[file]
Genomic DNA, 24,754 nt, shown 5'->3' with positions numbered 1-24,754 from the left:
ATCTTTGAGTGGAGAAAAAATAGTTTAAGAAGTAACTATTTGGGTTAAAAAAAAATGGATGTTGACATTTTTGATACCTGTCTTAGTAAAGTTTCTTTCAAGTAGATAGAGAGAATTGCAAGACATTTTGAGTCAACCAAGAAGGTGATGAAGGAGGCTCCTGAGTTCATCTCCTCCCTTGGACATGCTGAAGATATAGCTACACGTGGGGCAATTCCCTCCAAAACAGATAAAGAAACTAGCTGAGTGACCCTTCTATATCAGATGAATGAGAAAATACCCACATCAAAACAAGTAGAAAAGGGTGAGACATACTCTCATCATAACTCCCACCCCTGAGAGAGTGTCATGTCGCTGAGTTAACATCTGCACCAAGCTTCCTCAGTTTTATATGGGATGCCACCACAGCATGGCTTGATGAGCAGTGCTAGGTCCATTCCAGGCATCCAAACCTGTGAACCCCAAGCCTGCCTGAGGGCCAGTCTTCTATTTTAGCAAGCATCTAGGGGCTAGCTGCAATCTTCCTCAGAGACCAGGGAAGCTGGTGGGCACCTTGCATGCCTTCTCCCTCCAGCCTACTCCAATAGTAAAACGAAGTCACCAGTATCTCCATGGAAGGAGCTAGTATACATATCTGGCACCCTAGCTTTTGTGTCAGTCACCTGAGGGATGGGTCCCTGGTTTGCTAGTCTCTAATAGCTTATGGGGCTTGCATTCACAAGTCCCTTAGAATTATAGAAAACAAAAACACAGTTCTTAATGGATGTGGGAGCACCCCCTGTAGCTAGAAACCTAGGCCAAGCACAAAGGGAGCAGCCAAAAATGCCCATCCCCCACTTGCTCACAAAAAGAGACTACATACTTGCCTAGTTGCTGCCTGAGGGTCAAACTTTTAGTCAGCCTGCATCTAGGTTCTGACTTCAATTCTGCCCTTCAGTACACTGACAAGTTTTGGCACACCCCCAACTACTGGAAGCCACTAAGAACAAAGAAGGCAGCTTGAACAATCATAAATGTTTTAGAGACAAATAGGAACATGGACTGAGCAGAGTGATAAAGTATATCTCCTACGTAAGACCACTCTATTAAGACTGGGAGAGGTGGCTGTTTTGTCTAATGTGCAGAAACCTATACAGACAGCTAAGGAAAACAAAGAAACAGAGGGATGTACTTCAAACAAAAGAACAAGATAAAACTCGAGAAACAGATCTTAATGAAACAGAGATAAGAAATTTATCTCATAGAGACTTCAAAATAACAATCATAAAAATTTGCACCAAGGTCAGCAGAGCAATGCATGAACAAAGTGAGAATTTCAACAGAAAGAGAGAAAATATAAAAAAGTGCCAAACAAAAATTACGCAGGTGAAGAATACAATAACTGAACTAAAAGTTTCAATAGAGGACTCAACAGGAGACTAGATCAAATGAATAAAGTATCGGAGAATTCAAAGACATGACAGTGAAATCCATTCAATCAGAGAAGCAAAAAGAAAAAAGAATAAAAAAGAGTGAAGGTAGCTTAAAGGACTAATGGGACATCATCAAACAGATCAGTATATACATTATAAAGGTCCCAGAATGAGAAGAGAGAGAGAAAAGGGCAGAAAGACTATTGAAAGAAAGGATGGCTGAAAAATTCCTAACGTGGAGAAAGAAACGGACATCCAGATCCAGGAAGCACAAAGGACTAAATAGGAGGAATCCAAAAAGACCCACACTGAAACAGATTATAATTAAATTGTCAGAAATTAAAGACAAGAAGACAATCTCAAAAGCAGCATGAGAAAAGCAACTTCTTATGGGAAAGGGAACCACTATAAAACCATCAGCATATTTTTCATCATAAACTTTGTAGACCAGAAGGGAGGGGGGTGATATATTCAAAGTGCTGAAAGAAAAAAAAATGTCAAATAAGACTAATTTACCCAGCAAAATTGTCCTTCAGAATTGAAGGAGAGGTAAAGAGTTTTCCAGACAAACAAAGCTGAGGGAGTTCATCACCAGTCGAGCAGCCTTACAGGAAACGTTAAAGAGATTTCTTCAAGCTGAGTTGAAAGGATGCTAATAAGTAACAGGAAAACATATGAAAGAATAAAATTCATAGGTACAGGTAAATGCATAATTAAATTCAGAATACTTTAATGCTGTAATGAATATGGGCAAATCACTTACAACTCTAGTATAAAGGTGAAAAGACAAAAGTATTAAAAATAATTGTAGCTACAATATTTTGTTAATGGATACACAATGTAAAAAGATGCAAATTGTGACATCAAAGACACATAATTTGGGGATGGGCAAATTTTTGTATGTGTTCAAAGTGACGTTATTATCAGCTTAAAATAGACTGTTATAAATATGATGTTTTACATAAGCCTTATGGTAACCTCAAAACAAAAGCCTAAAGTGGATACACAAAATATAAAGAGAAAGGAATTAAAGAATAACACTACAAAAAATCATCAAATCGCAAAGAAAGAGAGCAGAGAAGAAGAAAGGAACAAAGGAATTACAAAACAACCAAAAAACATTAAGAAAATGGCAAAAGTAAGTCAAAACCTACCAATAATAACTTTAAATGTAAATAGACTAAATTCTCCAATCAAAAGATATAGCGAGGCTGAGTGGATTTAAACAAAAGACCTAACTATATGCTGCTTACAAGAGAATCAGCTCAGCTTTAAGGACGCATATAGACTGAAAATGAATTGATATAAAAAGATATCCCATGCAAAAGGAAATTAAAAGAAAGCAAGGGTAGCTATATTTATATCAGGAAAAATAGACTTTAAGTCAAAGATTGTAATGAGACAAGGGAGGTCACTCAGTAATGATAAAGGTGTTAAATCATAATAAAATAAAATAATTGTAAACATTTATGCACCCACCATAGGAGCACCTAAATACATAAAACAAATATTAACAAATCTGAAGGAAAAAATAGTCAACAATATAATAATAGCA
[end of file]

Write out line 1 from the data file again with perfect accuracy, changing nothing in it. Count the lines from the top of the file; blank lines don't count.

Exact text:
Genomic DNA, 24,754 nt, shown 5'->3' with positions numbered 1-24,754 from the left: